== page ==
The estimated amount of gas in the hydrate accumulations of the world greatly exceeds the volume of known conventional gas reserves.  However, the role that gas hydrates will play in contributing to the world’s energy requirements will depend ultimately on the availability of sufficient gas hydrate resources and the “cost” to extract them.  Yet considerable uncertainty and disagreement prevails concerning the world’s gas hydrate resources.

Gas hydrates occur in sedimentary deposits under conditions of pressure and temperature present in permafrost regions and beneath the sea in outer continental margins.  The combined information from Arctic gas-hydrate studies shows that, in permafrost regions, gas hydrates may exist at subsurface depths ranging from about 130 to 2,000 m.  The presence of gas hydrates in offshore continental margins has been inferred mainly from anomalous seismic reflectors known as bottom-simulating reflectors, that have been mapped at depths below the sea floor ranging from about 100 to 1,100 m.  Current estimates of the amount of gas in the world’s marine and permafrost gas hydrate accumulations are in rough accord at about 20,000 trillion cubic meters.

Gas hydrate as an energy commodity is often grouped with other unconventional hydrocarbon resources.  In most cases, the evolution of a non-producible unconventional resource to a producible energy resource has relied on significant capital investment and technology development.  To evaluate the energy resource potential of gas hydrates, will also require the support of sustained research and development programs.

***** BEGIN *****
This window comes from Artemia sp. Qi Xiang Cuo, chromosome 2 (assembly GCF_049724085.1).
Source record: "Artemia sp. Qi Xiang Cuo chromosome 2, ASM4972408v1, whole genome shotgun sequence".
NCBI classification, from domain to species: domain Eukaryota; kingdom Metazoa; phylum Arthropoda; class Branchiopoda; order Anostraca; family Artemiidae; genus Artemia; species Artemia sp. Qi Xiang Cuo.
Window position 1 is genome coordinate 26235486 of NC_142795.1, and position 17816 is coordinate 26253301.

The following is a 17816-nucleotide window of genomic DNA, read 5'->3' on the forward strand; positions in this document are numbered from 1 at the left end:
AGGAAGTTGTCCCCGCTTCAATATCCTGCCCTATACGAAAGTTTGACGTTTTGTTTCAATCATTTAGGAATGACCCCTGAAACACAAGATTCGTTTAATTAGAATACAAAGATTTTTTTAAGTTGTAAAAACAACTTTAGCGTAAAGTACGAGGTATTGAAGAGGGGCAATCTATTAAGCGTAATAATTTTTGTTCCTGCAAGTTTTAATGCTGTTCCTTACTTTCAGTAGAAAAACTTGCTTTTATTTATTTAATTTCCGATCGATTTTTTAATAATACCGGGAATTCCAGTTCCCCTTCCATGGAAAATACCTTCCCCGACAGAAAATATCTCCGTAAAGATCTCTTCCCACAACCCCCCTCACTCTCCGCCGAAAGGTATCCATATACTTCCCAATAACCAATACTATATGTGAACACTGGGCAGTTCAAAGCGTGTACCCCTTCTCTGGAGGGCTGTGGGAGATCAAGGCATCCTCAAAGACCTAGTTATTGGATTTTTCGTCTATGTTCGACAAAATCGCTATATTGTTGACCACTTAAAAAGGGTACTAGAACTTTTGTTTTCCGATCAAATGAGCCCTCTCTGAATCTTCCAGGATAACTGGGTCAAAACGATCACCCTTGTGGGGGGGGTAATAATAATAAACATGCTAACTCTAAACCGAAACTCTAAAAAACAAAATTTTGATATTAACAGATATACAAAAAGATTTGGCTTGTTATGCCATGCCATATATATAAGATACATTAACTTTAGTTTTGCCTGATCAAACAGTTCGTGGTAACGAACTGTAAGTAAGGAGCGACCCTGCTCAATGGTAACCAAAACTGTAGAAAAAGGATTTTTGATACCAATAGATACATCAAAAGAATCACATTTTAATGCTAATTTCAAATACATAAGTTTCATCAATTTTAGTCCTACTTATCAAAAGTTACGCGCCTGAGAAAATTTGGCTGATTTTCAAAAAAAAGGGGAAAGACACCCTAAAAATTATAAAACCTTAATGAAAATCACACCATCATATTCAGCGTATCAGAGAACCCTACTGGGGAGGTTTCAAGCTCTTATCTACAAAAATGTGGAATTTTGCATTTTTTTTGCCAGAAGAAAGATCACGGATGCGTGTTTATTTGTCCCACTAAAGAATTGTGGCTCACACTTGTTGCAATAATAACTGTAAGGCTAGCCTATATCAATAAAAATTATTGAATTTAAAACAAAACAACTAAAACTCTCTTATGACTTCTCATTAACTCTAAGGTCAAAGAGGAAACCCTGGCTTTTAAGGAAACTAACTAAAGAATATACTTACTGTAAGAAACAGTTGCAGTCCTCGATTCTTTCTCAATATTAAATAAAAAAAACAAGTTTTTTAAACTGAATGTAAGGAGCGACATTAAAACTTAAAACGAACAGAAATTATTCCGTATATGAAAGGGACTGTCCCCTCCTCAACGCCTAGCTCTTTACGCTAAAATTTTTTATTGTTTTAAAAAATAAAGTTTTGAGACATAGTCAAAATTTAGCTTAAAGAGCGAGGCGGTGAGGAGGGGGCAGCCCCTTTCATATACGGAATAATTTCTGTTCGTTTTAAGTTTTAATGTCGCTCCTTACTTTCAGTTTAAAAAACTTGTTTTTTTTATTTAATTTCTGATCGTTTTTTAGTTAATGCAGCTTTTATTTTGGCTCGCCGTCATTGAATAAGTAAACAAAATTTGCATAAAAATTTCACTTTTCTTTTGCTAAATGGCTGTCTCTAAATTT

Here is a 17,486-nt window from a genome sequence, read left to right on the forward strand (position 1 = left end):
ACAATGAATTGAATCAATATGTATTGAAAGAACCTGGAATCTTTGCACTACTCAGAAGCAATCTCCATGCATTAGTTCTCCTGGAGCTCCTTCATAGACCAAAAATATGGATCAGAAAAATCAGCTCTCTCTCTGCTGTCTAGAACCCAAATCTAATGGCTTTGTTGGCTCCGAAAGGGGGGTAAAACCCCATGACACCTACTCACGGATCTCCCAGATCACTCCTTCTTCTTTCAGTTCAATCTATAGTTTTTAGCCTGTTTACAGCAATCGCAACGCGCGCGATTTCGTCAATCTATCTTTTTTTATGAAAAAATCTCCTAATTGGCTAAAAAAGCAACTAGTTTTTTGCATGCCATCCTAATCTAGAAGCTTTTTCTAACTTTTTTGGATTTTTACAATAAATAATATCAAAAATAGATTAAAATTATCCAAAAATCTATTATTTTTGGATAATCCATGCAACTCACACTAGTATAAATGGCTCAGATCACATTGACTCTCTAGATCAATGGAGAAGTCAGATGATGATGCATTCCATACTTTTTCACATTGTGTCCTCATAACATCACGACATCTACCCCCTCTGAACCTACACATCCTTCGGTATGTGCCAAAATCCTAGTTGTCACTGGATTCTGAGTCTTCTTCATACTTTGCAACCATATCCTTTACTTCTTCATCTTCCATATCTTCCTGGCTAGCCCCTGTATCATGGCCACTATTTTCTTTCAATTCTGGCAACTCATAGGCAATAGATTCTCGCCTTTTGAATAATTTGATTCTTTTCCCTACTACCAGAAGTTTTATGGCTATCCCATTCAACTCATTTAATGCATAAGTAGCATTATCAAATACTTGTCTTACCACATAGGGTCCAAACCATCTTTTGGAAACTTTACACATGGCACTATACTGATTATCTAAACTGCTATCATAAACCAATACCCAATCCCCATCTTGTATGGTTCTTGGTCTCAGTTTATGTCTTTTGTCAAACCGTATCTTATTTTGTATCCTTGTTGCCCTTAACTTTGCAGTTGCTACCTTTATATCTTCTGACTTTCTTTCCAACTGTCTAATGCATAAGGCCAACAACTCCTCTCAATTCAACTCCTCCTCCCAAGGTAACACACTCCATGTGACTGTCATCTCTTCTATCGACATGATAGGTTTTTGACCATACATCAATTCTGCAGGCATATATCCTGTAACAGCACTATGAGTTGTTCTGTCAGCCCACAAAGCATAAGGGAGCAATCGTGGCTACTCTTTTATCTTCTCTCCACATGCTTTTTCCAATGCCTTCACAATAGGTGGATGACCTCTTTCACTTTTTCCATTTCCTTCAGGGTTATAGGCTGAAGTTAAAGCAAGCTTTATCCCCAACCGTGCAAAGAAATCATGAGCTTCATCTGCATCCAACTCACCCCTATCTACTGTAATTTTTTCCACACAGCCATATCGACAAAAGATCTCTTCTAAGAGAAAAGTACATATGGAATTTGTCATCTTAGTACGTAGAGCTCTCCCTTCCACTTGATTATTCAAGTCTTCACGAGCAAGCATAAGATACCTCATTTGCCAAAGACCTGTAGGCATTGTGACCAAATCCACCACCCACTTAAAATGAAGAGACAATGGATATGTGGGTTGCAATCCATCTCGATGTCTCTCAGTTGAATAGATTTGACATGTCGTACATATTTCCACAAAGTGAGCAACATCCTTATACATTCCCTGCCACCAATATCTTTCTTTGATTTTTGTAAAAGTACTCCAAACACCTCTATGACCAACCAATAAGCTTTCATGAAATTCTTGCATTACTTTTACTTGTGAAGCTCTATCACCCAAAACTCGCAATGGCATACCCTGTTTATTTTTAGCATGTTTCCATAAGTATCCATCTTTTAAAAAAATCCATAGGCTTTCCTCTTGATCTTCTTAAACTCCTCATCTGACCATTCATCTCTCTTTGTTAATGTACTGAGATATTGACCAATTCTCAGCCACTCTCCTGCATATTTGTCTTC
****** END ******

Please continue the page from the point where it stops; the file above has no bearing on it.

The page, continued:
Despite the fact that relatively little is known about the ultimate resource potential of natural gas hydrates, it is certain that gas hydrates are a vast storehouse of natural gas and significant technical challenges need to be met before this enormous resource can be considered an economically producible reserve.


Timothy S. Collett, U.S. Geological Survey, Denver Federal Center, Box 25046, MS-939, Denver, Colorado, 80225; [email protected]

Timothy S. Collett is a research geologist in the Geologic Division of the U.S. Geological Survey. He has been project chief of the North Slope of Alaska Gas Hydrate Project since 1985. Before joining the U.S. Geological Survey in 1983, he was an instructor in the Petroleum Engineering Department at the University of Alaska. Collett holds a B.S. degree in geology from Michigan State University, an M.S. degree in geology from the University of Alaska, anda Ph.D. from the Colorado School of Mines.


This contribution was partially funded by the U.S. Department of Energy under Interagency Agreement No. DE-AI21-92MC29214.

Natural Gas Hydrates: Resource of the 21st Century?